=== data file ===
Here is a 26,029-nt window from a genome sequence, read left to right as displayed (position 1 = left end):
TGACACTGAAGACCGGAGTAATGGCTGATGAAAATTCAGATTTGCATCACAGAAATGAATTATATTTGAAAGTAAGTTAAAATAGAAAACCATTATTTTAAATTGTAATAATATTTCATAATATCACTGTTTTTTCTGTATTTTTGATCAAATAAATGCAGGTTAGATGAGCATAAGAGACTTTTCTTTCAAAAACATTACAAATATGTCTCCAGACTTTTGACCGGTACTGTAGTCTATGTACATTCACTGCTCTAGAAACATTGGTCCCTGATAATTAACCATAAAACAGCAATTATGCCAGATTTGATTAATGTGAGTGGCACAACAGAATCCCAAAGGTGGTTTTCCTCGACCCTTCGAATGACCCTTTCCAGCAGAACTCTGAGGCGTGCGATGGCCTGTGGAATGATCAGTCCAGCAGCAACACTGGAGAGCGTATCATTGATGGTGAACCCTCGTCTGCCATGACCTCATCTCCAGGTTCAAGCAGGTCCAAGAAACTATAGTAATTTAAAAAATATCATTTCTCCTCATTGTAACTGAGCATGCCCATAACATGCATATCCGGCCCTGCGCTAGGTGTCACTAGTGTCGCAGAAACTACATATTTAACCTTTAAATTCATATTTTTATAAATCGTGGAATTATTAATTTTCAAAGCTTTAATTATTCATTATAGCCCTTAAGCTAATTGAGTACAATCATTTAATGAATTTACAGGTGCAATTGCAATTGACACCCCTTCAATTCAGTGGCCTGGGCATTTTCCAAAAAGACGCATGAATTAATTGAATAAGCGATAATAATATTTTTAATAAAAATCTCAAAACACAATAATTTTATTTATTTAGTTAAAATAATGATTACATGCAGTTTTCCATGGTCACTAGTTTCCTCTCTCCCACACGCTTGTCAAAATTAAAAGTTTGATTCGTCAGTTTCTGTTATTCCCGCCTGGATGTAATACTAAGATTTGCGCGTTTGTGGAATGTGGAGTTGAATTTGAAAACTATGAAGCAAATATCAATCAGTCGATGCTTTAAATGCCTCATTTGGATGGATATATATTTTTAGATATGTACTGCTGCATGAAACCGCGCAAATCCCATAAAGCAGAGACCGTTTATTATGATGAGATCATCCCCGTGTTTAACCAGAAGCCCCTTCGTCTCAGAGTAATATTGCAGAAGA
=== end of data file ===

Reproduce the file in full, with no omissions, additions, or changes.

Here is a 26,029-nt window from a genome sequence, read left to right as displayed (position 1 = left end):
TGACACTGAAGACCGGAGTAATGGCTGATGAAAATTCAGATTTGCATCACAGAAATGAATTATATTTGAAAGTAAGTTAAAATAGAAAACCATTATTTTAAATTGTAATAATATTTCATAATATCACTGTTTTTTCTGTATTTTTGATCAAATAAATGCAGGTTAGATGAGCATAAGAGACTTTTCTTTCAAAAACATTACAAATATGTCTCCAGACTTTTGACCGGTACTGTAGTCTATGTACATTCACTGCTCTAGAAACATTGGTCCCTGATAATTAACCATAAAACAGCAATTATGCCAGATTTGATTAATGTGAGTGGCACAACAGAATCCCAAAGGTGGTTTTCCTCGACCCTTCGAATGACCCTTTCCAGCAGAACTCTGAGGCGTGCGATGGCCTGTGGAATGATCAGTCCAGCAGCAACACTGGAGAGCGTATCATTGATGGTGAACCCTCGTCTGCCATGACCTCATCTCCAGGTTCAAGCAGGTCCAAGAAACTATAGTAATTTAAAAAATATCATTTCTCCTCATTGTAACTGAGCATGCCCATAACATGCATATCCGGCCCTGCGCTAGGTGTCACTAGTGTCGCAGAAACTACATATTTAACCTTTAAATTCATATTTTTATAAATCGTGGAATTATTAATTTTCAAAGCTTTAATTATTCATTATAGCCCTTAAGCTAATTGAGTACAATCATTTAATGAATTTACAGGTGCAATTGCAATTGACACCCCTTCAATTCAGTGGCCTGGGCATTTTCCAAAAAGACGCATGAATTAATTGAATAAGCGATAATAATATTTTTAATAAAAATCTCAAAACACAATAATTTTATTTATTTAGTTAAAATAATGATTACATGCAGTTTTCCATGGTCACTAGTTTCCTCTCTCCCACACGCTTGTCAAAATTAAAAGTTTGATTCGTCAGTTTCTGTTATTCCCGCCTGGATGTAATACTAAGATTTGCGCGTTTGTGGAATGTGGAGTTGAATTTGAAAACTATGAAGCAAATATCAATCAGTCGATGCTTTAAATGCCTCATTTGGATGGATATATATTTTTAGATATGTACTGCTGCATGAAACCGCGCAAATCCCATAAAGCAGAGACCGTTTATTATGATGAGATCATCCCCGTGTTTAACCAGAAGCCCCTTCGTCTCAGAGTAATATTGCAGAAGA